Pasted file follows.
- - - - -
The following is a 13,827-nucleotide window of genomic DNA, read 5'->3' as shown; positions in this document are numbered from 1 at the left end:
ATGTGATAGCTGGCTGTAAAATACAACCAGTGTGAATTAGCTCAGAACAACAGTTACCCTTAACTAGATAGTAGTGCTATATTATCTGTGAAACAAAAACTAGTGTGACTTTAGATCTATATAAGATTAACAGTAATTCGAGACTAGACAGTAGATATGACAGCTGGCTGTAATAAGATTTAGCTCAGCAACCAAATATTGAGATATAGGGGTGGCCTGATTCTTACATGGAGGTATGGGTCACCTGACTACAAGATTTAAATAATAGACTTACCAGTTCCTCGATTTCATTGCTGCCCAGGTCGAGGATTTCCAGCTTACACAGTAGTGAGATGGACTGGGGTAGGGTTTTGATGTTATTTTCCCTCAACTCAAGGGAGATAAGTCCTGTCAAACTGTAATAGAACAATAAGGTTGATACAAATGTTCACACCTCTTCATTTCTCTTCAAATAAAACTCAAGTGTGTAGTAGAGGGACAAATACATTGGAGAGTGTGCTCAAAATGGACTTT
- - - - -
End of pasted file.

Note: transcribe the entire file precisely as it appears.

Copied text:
The following is a 13,827-nucleotide window of genomic DNA, read 5'->3' as shown; positions in this document are numbered from 1 at the left end:
ATGTGATAGCTGGCTGTAAAATACAACCAGTGTGAATTAGCTCAGAACAACAGTTACCCTTAACTAGATAGTAGTGCTATATTATCTGTGAAACAAAAACTAGTGTGACTTTAGATCTATATAAGATTAACAGTAATTCGAGACTAGACAGTAGATATGACAGCTGGCTGTAATAAGATTTAGCTCAGCAACCAAATATTGAGATATAGGGGTGGCCTGATTCTTACATGGAGGTATGGGTCACCTGACTACAAGATTTAAATAATAGACTTACCAGTTCCTCGATTTCATTGCTGCCCAGGTCGAGGATTTCCAGCTTACACAGTAGTGAGATGGACTGGGGTAGGGTTTTGATGTTATTTTCCCTCAACTCAAGGGAGATAAGTCCTGTCAAACTGTAATAGAACAATAAGGTTGATACAAATGTTCACACCTCTTCATTTCTCTTCAAATAAAACTCAAGTGTGTAGTAGAGGGACAAATACATTGGAGAGTGTGCTCAAAATGGACTTT